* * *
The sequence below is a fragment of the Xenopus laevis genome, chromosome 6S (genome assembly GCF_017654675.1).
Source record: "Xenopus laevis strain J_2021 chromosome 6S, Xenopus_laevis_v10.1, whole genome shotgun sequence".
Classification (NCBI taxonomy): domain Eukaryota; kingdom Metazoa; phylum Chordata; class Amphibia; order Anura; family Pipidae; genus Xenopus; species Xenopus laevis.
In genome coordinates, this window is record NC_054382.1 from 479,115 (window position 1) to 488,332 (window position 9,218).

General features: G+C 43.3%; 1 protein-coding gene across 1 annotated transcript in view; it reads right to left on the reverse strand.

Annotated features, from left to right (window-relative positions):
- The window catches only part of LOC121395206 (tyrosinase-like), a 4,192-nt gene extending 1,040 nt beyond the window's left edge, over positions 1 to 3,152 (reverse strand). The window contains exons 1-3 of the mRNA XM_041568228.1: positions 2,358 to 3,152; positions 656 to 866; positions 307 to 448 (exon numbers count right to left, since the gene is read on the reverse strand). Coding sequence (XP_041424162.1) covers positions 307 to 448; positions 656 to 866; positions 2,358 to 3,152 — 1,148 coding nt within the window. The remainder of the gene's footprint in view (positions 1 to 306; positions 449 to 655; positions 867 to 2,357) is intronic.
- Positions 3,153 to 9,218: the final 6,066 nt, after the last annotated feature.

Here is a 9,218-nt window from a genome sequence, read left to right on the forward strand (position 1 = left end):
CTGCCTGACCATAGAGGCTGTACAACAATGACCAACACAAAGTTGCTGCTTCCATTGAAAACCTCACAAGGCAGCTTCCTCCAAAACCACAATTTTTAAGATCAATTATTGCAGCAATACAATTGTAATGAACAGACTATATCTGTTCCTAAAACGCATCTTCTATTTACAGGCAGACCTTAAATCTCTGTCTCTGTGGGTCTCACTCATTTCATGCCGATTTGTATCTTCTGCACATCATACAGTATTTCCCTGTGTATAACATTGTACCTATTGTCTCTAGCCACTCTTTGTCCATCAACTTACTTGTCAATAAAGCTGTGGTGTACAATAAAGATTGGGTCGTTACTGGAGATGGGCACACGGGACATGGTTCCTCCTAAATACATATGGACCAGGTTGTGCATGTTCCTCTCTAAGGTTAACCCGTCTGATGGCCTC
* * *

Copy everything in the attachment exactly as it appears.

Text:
The sequence below is a fragment of the Xenopus laevis genome, chromosome 6S (genome assembly GCF_017654675.1).
Source record: "Xenopus laevis strain J_2021 chromosome 6S, Xenopus_laevis_v10.1, whole genome shotgun sequence".
Classification (NCBI taxonomy): domain Eukaryota; kingdom Metazoa; phylum Chordata; class Amphibia; order Anura; family Pipidae; genus Xenopus; species Xenopus laevis.
In genome coordinates, this window is record NC_054382.1 from 479,115 (window position 1) to 488,332 (window position 9,218).

General features: G+C 43.3%; 1 protein-coding gene across 1 annotated transcript in view; it reads right to left on the reverse strand.

Annotated features, from left to right (window-relative positions):
- The window catches only part of LOC121395206 (tyrosinase-like), a 4,192-nt gene extending 1,040 nt beyond the window's left edge, over positions 1 to 3,152 (reverse strand). The window contains exons 1-3 of the mRNA XM_041568228.1: positions 2,358 to 3,152; positions 656 to 866; positions 307 to 448 (exon numbers count right to left, since the gene is read on the reverse strand). Coding sequence (XP_041424162.1) covers positions 307 to 448; positions 656 to 866; positions 2,358 to 3,152 — 1,148 coding nt within the window. The remainder of the gene's footprint in view (positions 1 to 306; positions 449 to 655; positions 867 to 2,357) is intronic.
- Positions 3,153 to 9,218: the final 6,066 nt, after the last annotated feature.

Here is a 9,218-nt window from a genome sequence, read left to right on the forward strand (position 1 = left end):
CTGCCTGACCATAGAGGCTGTACAACAATGACCAACACAAAGTTGCTGCTTCCATTGAAAACCTCACAAGGCAGCTTCCTCCAAAACCACAATTTTTAAGATCAATTATTGCAGCAATACAATTGTAATGAACAGACTATATCTGTTCCTAAAACGCATCTTCTATTTACAGGCAGACCTTAAATCTCTGTCTCTGTGGGTCTCACTCATTTCATGCCGATTTGTATCTTCTGCACATCATACAGTATTTCCCTGTGTATAACATTGTACCTATTGTCTCTAGCCACTCTTTGTCCATCAACTTACTTGTCAATAAAGCTGTGGTGTACAATAAAGATTGGGTCGTTACTGGAGATGGGCACACGGGACATGGTTCCTCCTAAATACATATGGACCAGGTTGTGCATGTTCCTCTCTAAGGTTAACCCGTCTGATGGCCTC